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Yankees Fans, This Is Your Team
June 10, 2011 - John Whittaker
Only a guy like me would think of Hoosiers while watching a Yankees-Red Sox game.
It happened to me on Wednesday, though, as the boos started getting louder and louder in the fourth inning.
About halfway through the movie, Coach Norman Dale is introducing the team to the school during a big pep assembly in the gymnasium/auditorium. As he introduces the team, the fans start to boo and then begin chanting for Jimmy Chitwood, the star player who has refused to play for the school. Coach Dale quiets the crowd and says, " I would hope you would support who we are. Not, who we are not. These six individuals have made a choice to work, a choice to sacrifice, to put themselves on the line 23 nights for the next 4 months, to represent you, this high school. That kind of commitment and effort deserves and demands your respect. This is your team."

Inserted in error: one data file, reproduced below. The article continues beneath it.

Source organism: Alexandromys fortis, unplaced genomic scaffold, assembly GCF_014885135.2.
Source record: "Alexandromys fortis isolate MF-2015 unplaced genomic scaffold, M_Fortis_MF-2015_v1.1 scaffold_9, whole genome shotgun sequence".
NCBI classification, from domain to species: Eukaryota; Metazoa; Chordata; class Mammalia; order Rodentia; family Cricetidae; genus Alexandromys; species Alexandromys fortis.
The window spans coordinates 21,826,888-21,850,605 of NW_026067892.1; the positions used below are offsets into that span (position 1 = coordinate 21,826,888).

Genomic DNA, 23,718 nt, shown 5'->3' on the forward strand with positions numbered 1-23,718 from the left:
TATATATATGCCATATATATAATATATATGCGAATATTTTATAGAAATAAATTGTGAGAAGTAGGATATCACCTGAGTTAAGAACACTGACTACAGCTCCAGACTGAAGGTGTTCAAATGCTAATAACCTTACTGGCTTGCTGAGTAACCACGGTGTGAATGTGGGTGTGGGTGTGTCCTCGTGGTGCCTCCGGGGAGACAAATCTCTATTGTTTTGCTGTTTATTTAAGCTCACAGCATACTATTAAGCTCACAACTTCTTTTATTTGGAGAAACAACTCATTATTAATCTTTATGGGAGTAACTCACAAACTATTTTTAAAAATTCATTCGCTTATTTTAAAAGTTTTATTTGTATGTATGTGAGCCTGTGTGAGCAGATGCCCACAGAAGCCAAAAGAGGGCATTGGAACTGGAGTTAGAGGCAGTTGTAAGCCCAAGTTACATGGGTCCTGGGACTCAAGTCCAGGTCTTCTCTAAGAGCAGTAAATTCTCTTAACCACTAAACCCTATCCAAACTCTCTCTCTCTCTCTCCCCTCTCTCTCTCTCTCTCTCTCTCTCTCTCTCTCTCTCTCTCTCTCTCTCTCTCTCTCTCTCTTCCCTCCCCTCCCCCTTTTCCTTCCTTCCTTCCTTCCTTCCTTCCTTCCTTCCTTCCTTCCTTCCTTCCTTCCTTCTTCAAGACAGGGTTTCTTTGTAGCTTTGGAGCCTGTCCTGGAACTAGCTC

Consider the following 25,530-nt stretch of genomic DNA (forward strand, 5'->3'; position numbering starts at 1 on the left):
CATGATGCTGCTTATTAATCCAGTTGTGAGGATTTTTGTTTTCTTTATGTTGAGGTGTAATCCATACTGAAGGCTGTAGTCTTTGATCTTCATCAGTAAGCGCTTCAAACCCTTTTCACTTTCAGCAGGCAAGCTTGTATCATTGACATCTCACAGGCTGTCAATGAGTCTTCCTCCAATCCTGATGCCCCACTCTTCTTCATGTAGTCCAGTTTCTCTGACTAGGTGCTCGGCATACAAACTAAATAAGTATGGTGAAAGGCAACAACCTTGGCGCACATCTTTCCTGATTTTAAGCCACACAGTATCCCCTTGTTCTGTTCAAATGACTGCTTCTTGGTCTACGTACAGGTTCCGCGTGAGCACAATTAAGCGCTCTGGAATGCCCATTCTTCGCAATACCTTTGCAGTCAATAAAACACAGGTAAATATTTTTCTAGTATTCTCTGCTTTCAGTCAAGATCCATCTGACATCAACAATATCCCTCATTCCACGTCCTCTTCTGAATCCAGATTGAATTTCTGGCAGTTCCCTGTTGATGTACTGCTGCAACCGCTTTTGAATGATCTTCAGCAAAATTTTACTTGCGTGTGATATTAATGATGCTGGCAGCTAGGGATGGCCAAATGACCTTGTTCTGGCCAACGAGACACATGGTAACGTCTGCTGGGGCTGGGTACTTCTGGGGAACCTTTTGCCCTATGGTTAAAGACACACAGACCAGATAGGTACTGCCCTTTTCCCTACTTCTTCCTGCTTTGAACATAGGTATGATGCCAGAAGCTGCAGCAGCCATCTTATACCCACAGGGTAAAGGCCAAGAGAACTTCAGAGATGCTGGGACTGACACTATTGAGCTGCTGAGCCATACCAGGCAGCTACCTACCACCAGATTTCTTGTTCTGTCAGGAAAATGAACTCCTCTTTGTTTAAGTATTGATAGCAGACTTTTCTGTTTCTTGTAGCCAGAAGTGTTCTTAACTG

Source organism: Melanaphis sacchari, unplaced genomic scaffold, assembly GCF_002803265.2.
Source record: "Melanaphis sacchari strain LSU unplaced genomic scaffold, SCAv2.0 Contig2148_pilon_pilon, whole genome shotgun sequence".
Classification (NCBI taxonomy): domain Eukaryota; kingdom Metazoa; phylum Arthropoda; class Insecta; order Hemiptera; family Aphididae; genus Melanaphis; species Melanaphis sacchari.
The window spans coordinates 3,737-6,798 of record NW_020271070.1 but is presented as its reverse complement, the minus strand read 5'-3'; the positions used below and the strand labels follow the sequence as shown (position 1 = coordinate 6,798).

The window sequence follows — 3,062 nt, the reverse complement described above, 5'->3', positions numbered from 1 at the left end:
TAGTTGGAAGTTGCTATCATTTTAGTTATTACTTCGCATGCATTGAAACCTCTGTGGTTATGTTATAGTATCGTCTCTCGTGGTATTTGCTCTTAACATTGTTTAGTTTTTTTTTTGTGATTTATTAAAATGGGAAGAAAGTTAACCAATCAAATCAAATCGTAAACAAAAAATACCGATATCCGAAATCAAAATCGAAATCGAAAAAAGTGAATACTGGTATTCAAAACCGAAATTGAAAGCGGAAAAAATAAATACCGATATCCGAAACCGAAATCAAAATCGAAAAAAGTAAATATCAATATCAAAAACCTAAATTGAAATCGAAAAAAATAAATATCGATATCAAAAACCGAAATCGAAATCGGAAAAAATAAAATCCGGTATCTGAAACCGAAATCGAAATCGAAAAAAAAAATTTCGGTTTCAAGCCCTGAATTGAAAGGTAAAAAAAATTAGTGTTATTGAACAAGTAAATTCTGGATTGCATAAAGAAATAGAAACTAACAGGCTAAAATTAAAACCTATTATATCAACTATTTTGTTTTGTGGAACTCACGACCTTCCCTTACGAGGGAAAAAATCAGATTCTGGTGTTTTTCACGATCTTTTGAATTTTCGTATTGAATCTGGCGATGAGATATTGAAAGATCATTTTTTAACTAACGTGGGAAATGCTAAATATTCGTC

Yankees fans, this is your team. Yep, A.J. Burnett deserved to be booed for his impotent performance Wednesday. But, you'd better be ready to support him the rest of the season, because this rotation, with the exception of Phil Hughes' return from injury, is probably what you get to look forward to until the end of September. Any changes to the roster are likely to be of the buy a new outfit variety, not the surgical makeover variety.